Errol Morris’ The Fog of War is a sobering, chastening, riveting work, and one of the most unsettling cinematic experiences imaginable. And that’s not in the least because it was filmed well in advance of our current war; though World War II and Vietnam are actually being discussed, Fog invariably seems to be commenting on U.S. involvement in Iraq.
This is an even more difficult film for those of us who retain our ’60s sensibilities, in no small part because Fog‘s principal subject, former Secretary of Defense Robert S. McNamara, was long ago cast as one of the primary demons of the Vietnam era. To have to rethink that simplistic viewpoint at this late date is … well, not convenient, even if most of us knew full well that the war was much more Lyndon B. Johnson’s baby than McNamara’s. That, however, is the power of the documentary that Errol Morris has put together from 20 hours of interviews: It doesn’t let any of us off the hook.
The film is hardly a valentine to the architect of the Vietnam War, and it’s worth noting that neither the filmmaker nor the viewer is ever likely to take what the man says at face value. There’s too much evidence in historical recordings used throughout the film that McNamara — and to some extent, John F. Kennedy, and to an even greater extent, LBJ — were past masters of the spin. McNamara himself claims that he never answers the questions he’s asked, but that he addresses those he wishes had been asked.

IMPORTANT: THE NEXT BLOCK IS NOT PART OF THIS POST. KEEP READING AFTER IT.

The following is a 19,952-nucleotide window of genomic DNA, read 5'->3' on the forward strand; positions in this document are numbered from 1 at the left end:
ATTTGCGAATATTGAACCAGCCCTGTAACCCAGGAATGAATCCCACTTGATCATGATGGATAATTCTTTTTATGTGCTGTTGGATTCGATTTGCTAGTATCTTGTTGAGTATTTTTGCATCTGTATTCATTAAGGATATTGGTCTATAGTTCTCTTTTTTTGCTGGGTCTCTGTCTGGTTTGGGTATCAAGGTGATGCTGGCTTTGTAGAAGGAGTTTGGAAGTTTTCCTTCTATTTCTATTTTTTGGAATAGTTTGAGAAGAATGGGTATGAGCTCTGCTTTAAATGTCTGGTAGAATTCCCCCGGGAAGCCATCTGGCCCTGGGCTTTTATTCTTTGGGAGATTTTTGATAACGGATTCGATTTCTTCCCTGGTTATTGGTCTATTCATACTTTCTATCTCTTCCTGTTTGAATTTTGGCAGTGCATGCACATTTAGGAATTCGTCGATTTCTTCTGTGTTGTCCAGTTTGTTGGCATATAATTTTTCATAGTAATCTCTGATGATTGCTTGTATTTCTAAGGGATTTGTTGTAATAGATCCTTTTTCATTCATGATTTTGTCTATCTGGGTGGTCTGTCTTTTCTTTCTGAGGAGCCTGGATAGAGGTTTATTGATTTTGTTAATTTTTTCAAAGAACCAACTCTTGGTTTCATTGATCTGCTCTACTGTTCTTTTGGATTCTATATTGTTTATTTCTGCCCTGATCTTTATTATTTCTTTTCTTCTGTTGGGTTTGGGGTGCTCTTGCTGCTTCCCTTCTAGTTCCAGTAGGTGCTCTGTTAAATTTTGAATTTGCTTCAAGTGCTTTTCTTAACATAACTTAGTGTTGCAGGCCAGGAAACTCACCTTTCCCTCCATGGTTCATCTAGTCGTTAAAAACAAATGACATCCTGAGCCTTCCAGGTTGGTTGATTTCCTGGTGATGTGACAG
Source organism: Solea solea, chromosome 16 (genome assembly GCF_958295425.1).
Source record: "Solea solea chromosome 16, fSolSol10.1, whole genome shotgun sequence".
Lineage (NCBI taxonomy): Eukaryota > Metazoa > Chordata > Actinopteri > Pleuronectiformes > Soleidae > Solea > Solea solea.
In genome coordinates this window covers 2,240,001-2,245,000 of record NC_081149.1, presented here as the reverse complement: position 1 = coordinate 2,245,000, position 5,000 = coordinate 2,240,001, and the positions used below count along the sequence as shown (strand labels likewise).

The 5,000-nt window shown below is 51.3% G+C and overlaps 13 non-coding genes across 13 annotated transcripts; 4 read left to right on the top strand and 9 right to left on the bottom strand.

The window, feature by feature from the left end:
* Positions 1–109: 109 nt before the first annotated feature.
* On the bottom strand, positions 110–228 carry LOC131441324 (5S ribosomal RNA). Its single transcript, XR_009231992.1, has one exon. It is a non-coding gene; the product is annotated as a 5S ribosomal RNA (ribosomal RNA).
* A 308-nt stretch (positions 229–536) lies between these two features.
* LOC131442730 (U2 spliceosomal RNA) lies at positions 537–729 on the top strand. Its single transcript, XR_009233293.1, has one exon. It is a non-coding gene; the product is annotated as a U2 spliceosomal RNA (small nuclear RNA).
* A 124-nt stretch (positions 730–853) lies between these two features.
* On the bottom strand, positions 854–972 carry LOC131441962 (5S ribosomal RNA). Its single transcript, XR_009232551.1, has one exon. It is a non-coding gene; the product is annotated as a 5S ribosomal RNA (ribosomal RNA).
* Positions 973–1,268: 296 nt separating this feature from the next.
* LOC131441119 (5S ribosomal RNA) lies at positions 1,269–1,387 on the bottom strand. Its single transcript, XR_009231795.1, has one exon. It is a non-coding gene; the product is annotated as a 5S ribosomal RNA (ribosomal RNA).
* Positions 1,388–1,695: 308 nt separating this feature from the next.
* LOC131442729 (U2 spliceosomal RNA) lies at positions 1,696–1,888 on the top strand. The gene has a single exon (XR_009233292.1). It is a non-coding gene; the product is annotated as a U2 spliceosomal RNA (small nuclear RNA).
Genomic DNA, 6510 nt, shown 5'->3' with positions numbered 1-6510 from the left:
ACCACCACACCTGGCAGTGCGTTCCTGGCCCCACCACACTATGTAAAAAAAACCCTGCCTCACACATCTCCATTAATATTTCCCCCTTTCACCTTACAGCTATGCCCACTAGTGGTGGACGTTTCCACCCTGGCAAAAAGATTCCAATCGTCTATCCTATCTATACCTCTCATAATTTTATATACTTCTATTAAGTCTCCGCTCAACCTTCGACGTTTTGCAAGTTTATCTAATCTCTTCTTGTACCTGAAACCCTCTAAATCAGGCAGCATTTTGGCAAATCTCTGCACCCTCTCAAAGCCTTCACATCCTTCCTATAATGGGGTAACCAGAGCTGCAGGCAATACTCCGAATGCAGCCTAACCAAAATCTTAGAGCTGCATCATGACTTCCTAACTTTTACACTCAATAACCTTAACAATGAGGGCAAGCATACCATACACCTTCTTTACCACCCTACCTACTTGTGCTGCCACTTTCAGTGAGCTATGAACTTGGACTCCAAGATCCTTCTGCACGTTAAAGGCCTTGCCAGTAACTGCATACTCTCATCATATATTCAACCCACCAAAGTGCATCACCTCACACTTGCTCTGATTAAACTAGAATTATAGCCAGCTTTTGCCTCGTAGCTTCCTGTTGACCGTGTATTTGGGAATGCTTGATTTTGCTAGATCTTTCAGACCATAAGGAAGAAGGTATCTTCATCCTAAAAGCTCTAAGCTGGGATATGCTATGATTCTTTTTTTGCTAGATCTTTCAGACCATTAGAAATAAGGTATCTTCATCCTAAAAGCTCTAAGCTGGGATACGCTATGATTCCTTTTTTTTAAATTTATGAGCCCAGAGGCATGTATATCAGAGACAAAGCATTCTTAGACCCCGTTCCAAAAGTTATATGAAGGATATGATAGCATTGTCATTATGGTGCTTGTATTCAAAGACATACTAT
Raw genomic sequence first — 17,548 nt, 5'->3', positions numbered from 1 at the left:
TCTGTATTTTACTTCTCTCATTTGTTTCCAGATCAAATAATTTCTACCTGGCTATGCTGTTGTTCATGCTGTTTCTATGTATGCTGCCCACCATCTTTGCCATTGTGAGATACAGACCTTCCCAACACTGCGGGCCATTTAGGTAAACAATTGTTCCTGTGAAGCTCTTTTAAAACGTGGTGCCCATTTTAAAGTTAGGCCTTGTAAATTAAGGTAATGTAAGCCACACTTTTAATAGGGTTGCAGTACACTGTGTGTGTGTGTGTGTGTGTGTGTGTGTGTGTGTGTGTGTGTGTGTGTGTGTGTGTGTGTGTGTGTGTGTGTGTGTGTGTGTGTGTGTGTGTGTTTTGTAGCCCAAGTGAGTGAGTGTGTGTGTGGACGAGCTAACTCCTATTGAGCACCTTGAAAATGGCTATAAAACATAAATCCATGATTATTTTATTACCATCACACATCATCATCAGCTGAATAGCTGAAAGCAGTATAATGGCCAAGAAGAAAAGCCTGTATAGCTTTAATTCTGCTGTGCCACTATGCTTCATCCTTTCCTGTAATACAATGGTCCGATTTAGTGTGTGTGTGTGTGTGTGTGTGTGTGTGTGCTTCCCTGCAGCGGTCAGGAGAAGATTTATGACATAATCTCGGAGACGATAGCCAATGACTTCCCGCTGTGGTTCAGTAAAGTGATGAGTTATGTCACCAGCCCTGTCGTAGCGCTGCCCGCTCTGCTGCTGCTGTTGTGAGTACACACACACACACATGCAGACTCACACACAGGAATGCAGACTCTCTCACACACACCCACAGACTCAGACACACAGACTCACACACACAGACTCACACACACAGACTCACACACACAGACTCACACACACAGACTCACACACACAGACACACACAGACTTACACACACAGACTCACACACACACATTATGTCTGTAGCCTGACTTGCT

At one point in the film, McNamara tells us what he would have said when LBJ awarded him the Medal of Freedom, if he hadn’t been too choked up to get it out: “I know what many of you are thinking. You’re thinking, ‘This man is duplicitous.’ You’re thinking that he has held things to his chest. You’re thinking that he did not respond fully to the desires and wishes of the American people. And I want to tell you: You’re wrong.”
I wasn’t sure if McNamara was defending himself or LBJ; I realized, however, that it didn’t matter, since the statement could easily be applied to either man, at least in the former defense secretary’s worldview. Even at 85, McNamara is a force to reckon with — a strange mix of forthrightness and taciturnity. He doesn’t ask for forgiveness for Vietnam (the phrase “I’m sorry” doesn’t seem to be in his lexicon), and by turns accepts responsibility for the war and lays blame for it at the feet of LBJ.
Perhaps Fog‘s most chilling admissions concern WWII and the firebombing of Japan — something Morris drives home by comparing the devastation with similarly sized American cities. It’s particularly gripping when McNamara agrees with Curtis LeMay’s assertion that, had the Allies lost the war, both men would have been tried as war criminals.
This brilliant, uncompromising film should be seen by everyone.
— reviewed by Ken Hanke